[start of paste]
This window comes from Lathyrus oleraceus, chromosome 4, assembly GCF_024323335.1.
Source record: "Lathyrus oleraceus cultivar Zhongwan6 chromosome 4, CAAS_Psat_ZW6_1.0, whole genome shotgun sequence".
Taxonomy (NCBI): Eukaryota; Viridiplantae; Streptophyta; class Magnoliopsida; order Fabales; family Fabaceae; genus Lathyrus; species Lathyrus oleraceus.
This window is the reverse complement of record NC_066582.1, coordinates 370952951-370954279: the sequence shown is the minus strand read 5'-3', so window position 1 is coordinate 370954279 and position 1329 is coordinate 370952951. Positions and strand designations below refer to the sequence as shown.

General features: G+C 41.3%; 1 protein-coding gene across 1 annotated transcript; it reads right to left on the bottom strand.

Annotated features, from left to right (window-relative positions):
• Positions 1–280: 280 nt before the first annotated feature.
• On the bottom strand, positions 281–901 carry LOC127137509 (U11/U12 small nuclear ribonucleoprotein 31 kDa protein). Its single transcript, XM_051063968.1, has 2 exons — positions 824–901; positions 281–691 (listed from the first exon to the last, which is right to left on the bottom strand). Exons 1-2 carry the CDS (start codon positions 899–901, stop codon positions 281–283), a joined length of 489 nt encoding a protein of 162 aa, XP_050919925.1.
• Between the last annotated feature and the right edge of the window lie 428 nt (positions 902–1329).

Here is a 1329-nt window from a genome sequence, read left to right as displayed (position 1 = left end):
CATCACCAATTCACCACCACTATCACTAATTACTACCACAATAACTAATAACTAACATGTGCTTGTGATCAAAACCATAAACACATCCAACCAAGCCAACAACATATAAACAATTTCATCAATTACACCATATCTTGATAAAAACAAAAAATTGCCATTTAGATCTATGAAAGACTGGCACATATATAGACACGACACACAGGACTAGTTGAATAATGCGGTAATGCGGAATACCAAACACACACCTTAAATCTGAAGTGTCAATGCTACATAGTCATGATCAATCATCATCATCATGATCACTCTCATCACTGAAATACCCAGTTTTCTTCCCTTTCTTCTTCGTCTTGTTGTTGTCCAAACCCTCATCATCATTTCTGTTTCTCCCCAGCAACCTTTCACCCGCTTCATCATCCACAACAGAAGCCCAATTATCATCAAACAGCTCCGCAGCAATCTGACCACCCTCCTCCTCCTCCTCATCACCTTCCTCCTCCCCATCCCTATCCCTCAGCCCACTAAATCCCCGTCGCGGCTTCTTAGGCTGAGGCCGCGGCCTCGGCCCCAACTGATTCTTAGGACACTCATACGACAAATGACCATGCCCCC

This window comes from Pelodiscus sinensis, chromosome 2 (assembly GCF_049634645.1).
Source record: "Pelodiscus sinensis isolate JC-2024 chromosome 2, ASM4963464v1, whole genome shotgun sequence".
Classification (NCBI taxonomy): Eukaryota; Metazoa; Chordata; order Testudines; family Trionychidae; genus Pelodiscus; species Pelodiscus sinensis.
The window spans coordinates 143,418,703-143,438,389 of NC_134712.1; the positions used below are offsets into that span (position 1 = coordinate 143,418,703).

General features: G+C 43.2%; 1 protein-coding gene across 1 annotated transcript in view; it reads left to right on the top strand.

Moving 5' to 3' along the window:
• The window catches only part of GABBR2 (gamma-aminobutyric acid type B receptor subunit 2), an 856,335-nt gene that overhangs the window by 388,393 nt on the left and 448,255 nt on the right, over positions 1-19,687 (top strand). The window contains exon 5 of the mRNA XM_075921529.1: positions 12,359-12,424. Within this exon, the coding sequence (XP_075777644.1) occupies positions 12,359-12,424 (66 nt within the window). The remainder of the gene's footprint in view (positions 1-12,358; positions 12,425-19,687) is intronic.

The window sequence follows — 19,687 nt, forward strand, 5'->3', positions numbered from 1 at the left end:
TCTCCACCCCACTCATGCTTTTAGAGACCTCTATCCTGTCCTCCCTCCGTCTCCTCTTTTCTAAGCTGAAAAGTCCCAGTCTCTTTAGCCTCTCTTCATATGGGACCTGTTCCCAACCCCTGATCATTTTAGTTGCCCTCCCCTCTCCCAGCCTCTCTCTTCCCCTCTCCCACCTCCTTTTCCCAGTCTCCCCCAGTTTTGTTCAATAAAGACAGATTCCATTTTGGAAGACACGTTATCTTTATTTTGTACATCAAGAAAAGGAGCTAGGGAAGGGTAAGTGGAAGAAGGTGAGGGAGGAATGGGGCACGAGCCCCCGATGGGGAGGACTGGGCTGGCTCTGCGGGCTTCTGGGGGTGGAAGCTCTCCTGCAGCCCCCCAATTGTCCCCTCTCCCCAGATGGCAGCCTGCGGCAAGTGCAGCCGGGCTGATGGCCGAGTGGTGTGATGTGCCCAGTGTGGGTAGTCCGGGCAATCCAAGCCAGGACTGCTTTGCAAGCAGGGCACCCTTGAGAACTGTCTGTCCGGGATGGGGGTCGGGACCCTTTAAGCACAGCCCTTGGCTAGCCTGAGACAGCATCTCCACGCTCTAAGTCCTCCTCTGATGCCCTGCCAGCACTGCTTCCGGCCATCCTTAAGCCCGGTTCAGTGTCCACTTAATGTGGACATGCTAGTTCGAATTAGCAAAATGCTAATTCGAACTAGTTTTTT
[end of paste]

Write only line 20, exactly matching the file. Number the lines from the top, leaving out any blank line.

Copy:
TCTCCACCCCACTCATGCTTTTAGAGACCTCTATCCTGTCCTCCCTCCGTCTCCTCTTTTCTAAGCTGAAAAGTCCCAGTCTCTTTAGCCTCTCTTCATATGGGACCTGTTCCCAACCCCTGATCATTTTAGTTGCCCTCCCCTCTCCCAGCCTCTCTCTTCCCCTCTCCCACCTCCTTTTCCCAGTCTCCCCCAGTTTTGTTCAATAAAGACAGATTCCATTTTGGAAGACACGTTATCTTTATTTTGTACATCAAGAAAAGGAGCTAGGGAAGGGTAAGTGGAAGAAGGTGAGGGAGGAATGGGGCACGAGCCCCCGATGGGGAGGACTGGGCTGGCTCTGCGGGCTTCTGGGGGTGGAAGCTCTCCTGCAGCCCCCCAATTGTCCCCTCTCCCCAGATGGCAGCCTGCGGCAAGTGCAGCCGGGCTGATGGCCGAGTGGTGTGATGTGCCCAGTGTGGGTAGTCCGGGCAATCCAAGCCAGGACTGCTTTGCAAGCAGGGCACCCTTGAGAACTGTCTGTCCGGGATGGGGGTCGGGACCCTTTAAGCACAGCCCTTGGCTAGCCTGAGACAGCATCTCCACGCTCTAAGTCCTCCTCTGATGCCCTGCCAGCACTGCTTCCGGCCATCCTTAAGCCCGGTTCAGTGTCCACTTAATGTGGACATGCTAGTTCGAATTAGCAAAATGCTAATTCGAACTAGTTTTTT